Everyone who tried the S49 comments on its build quality. It feels solid and has reassuring weight. Matte black suits it well and the backlit rubber buttons ensure visibility on a dim stage. The Mute/Solo and Select buttons above the screens even have multiple backlight colours. Also, the pitch/mod controls are wheels rather than sliders, while a single touch-sensitive slider underneath gives an extra expressive option.

The keybed itself is by Fatar and I love it. There’s a certain thickness about how the keys feel — a delicate balance between springy and weighty, with satisfying travel. They beg to be played. The full-size S88 keyboard comes with weighted keys.

The S49 Mk 2 runs perfectly fine off USB bus power but there’s still an on/off button at the back — no yanking the USB cable to turn it off. It powers up really fast, too. Another thing that impressed me was how quickly it settled into a DAW session, when turned on mid-session. No complaints, no ‘please restart session’ requests, and no software dialogue boxes asking you to select your controller.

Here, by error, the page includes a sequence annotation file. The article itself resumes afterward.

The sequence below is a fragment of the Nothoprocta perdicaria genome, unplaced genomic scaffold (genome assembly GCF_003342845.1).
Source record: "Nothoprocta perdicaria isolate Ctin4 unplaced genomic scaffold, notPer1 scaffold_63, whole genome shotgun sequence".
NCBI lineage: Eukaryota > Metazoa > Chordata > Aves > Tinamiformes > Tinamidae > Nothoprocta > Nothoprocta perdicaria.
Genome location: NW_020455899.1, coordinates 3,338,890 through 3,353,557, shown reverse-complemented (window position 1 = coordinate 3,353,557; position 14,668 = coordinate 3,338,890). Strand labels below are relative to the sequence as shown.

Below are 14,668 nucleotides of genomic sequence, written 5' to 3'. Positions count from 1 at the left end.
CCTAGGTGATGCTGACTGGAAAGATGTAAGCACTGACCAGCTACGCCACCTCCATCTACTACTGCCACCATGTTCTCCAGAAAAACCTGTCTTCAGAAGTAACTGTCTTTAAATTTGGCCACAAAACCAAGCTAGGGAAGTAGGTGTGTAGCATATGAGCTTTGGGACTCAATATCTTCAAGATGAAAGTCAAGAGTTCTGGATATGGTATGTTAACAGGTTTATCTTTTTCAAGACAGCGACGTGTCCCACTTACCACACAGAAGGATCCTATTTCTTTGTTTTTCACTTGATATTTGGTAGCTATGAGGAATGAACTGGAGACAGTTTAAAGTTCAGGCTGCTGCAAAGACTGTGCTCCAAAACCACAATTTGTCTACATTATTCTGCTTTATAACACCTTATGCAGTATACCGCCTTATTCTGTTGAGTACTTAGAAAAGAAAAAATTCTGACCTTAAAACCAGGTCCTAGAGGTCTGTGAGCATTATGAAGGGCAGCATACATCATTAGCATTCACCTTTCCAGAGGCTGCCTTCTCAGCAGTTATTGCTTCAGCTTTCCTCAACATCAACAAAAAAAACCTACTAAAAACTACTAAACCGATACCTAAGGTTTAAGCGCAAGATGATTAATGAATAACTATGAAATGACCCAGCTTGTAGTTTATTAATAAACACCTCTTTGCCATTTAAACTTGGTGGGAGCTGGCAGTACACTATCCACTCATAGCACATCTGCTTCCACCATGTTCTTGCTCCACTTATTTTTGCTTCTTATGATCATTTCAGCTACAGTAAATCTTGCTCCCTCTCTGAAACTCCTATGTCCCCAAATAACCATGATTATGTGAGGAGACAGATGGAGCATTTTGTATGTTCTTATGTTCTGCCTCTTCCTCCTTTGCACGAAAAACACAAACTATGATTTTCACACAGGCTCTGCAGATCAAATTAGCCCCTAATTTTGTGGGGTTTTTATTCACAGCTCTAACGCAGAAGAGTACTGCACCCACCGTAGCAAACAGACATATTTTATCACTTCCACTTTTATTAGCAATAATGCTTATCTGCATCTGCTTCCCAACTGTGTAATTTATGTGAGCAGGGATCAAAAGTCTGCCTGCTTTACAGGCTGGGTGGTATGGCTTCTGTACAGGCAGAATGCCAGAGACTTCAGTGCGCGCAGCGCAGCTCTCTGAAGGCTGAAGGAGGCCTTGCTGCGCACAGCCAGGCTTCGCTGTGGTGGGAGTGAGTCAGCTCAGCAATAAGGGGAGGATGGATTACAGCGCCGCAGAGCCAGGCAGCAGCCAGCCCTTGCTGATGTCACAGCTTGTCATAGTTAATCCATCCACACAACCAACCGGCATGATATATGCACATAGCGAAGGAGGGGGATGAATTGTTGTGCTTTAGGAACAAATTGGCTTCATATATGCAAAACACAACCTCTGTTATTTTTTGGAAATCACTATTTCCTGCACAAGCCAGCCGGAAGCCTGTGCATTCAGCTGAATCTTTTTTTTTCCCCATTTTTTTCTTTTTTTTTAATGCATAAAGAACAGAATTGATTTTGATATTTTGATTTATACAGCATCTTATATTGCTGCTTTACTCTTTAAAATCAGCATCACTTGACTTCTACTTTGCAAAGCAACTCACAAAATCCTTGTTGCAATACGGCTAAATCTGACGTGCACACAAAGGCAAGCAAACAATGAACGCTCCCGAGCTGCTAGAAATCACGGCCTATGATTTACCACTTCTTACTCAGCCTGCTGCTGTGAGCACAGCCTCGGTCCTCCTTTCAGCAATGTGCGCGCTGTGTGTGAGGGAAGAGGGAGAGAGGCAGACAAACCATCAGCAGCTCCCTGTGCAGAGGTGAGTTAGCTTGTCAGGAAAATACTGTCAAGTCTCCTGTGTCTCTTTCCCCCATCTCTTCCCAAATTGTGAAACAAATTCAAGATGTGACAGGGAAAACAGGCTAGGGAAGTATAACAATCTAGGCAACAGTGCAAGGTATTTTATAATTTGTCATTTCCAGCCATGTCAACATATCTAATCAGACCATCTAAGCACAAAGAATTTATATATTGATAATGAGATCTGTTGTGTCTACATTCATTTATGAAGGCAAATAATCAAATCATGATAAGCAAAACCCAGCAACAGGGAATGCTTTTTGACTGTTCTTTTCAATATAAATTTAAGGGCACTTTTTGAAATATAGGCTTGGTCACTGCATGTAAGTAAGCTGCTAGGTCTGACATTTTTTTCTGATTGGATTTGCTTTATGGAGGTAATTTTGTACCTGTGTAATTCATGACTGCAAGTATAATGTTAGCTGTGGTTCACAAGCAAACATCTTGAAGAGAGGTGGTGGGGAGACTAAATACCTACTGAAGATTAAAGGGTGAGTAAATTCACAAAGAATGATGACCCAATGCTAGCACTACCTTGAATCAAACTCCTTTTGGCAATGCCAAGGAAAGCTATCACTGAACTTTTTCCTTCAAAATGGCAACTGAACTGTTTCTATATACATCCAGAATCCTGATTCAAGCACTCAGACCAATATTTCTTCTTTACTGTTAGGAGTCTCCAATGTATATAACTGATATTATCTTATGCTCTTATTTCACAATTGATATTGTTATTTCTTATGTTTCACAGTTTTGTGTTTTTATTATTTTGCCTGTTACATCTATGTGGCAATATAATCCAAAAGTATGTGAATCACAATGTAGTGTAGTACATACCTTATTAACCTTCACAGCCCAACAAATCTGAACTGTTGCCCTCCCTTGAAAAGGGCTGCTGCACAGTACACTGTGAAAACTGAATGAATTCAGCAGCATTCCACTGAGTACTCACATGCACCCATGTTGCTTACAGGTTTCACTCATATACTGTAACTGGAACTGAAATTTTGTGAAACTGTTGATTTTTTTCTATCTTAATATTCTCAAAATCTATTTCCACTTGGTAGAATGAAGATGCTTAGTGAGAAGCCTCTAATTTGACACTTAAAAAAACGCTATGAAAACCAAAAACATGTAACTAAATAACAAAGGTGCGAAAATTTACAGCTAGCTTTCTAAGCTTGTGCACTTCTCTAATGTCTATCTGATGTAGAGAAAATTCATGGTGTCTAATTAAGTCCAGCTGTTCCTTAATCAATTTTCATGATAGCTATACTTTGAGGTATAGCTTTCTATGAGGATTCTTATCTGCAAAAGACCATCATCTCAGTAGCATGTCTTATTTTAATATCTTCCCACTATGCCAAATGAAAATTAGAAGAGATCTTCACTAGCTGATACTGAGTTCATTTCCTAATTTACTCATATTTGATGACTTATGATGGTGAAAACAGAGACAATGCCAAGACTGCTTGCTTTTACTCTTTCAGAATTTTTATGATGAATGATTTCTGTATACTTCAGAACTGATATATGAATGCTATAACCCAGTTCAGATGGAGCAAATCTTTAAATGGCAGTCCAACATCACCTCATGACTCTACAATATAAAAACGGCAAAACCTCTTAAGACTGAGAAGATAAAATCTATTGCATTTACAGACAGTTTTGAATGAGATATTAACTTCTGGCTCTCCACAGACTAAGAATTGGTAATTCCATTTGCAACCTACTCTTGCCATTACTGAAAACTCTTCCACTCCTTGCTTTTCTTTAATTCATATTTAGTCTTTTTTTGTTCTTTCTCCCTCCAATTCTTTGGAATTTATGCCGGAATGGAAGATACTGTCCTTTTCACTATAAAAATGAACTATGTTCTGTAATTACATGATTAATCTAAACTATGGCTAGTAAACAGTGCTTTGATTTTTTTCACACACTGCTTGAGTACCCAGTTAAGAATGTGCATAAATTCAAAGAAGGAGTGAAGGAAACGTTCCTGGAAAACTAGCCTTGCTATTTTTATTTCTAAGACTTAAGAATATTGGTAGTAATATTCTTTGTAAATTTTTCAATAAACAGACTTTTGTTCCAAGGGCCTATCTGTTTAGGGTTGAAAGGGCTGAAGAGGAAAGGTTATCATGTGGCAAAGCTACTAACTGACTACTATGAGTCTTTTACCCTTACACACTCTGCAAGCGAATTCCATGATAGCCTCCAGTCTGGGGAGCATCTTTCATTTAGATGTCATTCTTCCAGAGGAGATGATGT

The best thing about the S keyboards is how ridiculously simple it is to build a track using nothing but the hardware. Firstly, the keyboard doubles as a DAW control surface, letting you commandeer the transport, track levels, solos, mutes, and more. With that taken care of your attention can turn to finding sounds, and with the built-in screens you don’t have to turn to your computer monitor to do it. Ableton Live and the KK S49 get along like a house on fire once you’ve walked through the DAW integration process on NI’s website.